One thing I noticed reading through the patent is many things are very generic. Logically because the Holographic Interaction Device is NOT limited to one type of device. It is clearly stated in the patent that the computing device can be in many different forms: a laptop, tablet, phone, music player (yes Zune image is shown in the patent drawings), Xbox, even wearables. This is obviously very very interesting, I will tell you later if you don’t already know.

The patent also mentioned there can be many different setup. For example, the keyboard can be a physical one, or virtual one (I wrote about it before), or none. The input device can be a keyboard, a mouse, touch, acoustic (voice), or gesture. That covers almost every user interactions we have or will have now.

The patent doesn’t tell how the holograms are generated. It does mention holographic recording mechanism, and a light source in the forms of laser or LED. However I failed to make sense of it. But in any case, it outputs the holograms.

A new concept called Near-Field-Interface(NUI) is mentioned a least 8 times in the patent, which refers to “close but not touch the object”. Sounds familiar, right? Here is a quote:

a near-field user interface (NUI) may be supported in which gestures made proximal to but not touching either one of the computing device 102 and/or input device 104 may be used to initiate operations of the computing device 102 using a “legend” output as a hologram that indicates how this interaction is to be performed.

 

So, what does all these mean?

To anybody else, this patent is just another one among hundreds/thousands new applications from Microsoft, but to me this doesn’t seem to be regular one. I feel there is a strong connection to HoloLens, at least being part of Windows Holographic. As I said at the beginning, in the case when a full HoloLens like implement is not yet possible because of size of it, and most importantly because of limitation of small field of view hence the light source is too far away from the eyes, as oppose to head mounted system in HoloLens. Even with that, it is still massively interesting.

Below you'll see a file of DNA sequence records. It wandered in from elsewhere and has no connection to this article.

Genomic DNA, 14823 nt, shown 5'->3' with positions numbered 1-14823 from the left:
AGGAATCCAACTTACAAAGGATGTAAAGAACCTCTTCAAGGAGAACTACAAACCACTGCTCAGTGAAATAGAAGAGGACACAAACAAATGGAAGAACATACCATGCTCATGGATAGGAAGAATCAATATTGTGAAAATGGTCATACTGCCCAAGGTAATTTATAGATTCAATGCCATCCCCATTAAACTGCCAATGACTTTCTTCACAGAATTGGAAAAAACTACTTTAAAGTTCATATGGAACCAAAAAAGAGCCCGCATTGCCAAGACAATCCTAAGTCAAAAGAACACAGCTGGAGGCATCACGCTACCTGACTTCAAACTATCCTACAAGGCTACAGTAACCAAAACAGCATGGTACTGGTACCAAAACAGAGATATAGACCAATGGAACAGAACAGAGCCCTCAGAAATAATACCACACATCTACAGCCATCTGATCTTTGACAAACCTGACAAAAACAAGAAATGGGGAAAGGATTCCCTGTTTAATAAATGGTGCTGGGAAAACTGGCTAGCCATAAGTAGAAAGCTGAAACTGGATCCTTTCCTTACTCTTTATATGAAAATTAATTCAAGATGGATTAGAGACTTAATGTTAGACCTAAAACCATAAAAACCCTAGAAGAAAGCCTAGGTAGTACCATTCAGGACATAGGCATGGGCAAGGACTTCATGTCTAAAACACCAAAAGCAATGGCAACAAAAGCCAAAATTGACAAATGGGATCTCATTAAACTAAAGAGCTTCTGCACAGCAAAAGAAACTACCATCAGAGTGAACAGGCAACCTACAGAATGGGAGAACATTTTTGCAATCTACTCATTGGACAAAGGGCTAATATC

Imagine your next Windows Phone or Surface has this feature in. A virtual key board hologram can be floating out of your screen, well, do I have to say more? Holographic images can appear anywhere over/beside, on the screen or the keyboard. The holograms are not  as big and splendid as the ones on HoloLens, but enough to be an extended user interface. There are many amazing uses of it if that’s true, but I feel I need another post for it.

Before ending this post, I want to tell you why I want to make the connection between the patent and all these I have talked about in this post. As many of you already realized, Microsoft had skipped a flag ship Windows Phone for a year. This must be a major mistake if there isn’t something more than amazing to justify it. In the meantime, a normal Surface release cycle had been 6~8month. SP3 was released June 2014, it’s two month short of a whole year. I know Surface 3 will be on sale this may 5th, but we know the major attraction is still Surface Pro. The only reason I can imagine that is what I have wrote in this post. As a matter of fact, I have been thinking about this since HoloLens was revealed.

I have high hope for Lumia 940 and SP4.

 

UAP, HoloLens, Recommended Readings – Developer’s Collection

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Is HoloLens Going to Be a Commodity?